One look at the five time blocks for last night's leaders' debate left no doubt any defining moment was likely to occur in the last one, on "the political future of Quebec." But, in fact, an old memo provided more of a central focus to the show.
First, Mario Dumont, opening his bid to be well regarded and not just well liked: "The ADQ has done its homework and I've done my homework," he said. Pointing an accusatory finger at Charest, he said: "In a few minutes, you're going to ask for a second chance. You don't deserve it." And then, carney-barker style: "A vote for the ADQ is a vote for you."
Charest, for openers, maintained he has done well but could have done better. Quebec is no longer the highest-taxed jurisdiction in North America. Quebec's credit rating has been increased. The economy is strong. The eternal battles with Ottawa are over, the fiscal imbalance is about to be redressed, and Quebecers are now recognized as a nation within Canada.
Andre Boisclair surpassed expectations just by delivering a crisp opening statement, and tried to stir his slumbering base by promising a referendum.
The first two segments passed without incident, but then suddenly in the third, on the economy and managing the state, Dumont brandished a 4-year-old transport department memo warning of problems with overpasses on Autoroute 19.
This was right out of the blue, "a rabbit out of the hat," as Charest said. It was also against the debate rules to use a prop - Dumont wasn't supposed to show it, but he could read from it, and his reading was that Charest should have known about the danger of de la Concorde overpass collapse last fall, which was, therefore, his fault.
This wasn't about the management of the state, but about micro-management, as if the premier should see every piece of paper written in the bowels of the bureaucracy. It was the kind of stunt Stockwell Day pulled in the 2000 federal debate with his "no 2-tier healthcare" card - and could have the same bad result.
For a leader on the rise, whose objective is to be taken seriously as a potential opposition leader, this was an unforced and inexplicable error. Worse, it was cheap and cheesy.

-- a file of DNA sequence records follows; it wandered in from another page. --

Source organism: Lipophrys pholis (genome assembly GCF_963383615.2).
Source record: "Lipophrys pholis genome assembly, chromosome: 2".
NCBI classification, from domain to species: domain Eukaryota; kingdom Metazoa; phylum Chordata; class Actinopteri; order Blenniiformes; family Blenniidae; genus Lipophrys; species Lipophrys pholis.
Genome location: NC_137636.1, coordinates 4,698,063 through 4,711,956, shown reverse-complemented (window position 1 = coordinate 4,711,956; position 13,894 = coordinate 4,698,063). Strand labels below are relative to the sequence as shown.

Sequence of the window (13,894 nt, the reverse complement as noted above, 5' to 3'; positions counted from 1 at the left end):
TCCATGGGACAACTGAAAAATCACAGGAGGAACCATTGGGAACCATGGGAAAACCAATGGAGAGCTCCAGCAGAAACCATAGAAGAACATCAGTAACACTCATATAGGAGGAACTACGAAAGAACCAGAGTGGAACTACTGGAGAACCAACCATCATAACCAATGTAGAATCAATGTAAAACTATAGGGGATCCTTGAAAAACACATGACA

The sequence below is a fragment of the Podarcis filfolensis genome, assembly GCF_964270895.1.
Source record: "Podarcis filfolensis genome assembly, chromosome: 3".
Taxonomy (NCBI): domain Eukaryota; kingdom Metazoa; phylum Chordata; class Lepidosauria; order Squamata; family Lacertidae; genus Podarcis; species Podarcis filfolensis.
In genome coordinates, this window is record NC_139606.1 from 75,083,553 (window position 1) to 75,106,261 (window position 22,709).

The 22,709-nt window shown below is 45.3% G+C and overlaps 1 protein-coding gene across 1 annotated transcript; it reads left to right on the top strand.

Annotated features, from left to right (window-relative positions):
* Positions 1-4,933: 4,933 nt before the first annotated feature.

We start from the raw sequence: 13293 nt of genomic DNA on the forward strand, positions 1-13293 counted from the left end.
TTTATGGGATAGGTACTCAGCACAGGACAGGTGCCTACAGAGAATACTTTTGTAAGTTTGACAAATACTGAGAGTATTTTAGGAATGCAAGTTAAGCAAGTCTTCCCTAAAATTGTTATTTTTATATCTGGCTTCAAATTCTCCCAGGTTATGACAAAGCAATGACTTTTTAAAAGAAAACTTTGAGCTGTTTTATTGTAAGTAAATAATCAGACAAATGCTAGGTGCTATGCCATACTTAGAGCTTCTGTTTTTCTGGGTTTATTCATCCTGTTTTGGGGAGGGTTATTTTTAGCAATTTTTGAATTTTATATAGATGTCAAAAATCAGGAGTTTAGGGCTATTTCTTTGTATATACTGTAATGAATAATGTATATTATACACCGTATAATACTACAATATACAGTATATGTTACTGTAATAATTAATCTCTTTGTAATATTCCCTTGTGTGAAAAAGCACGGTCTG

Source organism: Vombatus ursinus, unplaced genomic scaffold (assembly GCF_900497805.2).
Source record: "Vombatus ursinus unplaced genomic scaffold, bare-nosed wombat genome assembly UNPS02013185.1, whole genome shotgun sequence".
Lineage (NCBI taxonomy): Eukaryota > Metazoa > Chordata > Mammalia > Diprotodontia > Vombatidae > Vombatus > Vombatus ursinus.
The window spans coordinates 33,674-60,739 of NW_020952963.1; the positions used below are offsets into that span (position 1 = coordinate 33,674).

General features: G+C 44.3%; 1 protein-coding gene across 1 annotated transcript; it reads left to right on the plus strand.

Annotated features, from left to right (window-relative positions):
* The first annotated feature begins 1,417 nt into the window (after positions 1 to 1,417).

But Dumont recovered in a sharp exchange with Boisclair. When the PQ leader accused him of being old-style, out-of-date, Duplessist rather than an "autonomist," Dumont replied the sovereignty speech was so dated it was in black and white. A direct hit.
Until that exchange, Boisclair had shown no evidence of killer instinct. In the final segment on Quebec's future, he wasn't cornered by Charest on another referendum, and may have won back some disillusioned Pequistes parked with Mario. He may also have done well enough to pull out of his tailspin.
Throughout the first hour, Charest seemed to be telling viewers they were getting very, drowsy. He looked pretty drowsy himself, reciting his government's achievements. He bore the incumbent's burden of defending the record, while looking like a premier.
He can thank Dumont and his cheap stunt for waking him up. For the remainder of the debate, Charest was dominant.
In the section on Quebec's future, he clearly proposed that the future is now, in a functional federalism delivering results for Quebecers. It's significant that he refrained from questioning Boisclair's maturity or character, and equally didn't attack Dumont on a personal basis. It's no mystery the Liberals don't want to take down Boisclair any farther, reckoning the votes he loses are going to Mario. And the Liberals have learned there is no gain in personal attacks on Mario - the voters know him and like him.
So Charest gets a split decision. Boisclair was still on his feet at the end. And Mario led with his chin once, and may pay for it. Or not.
Charest wins a split decision
Document awakened premier. Leaders had a few good lines, but didn't display much killer instinct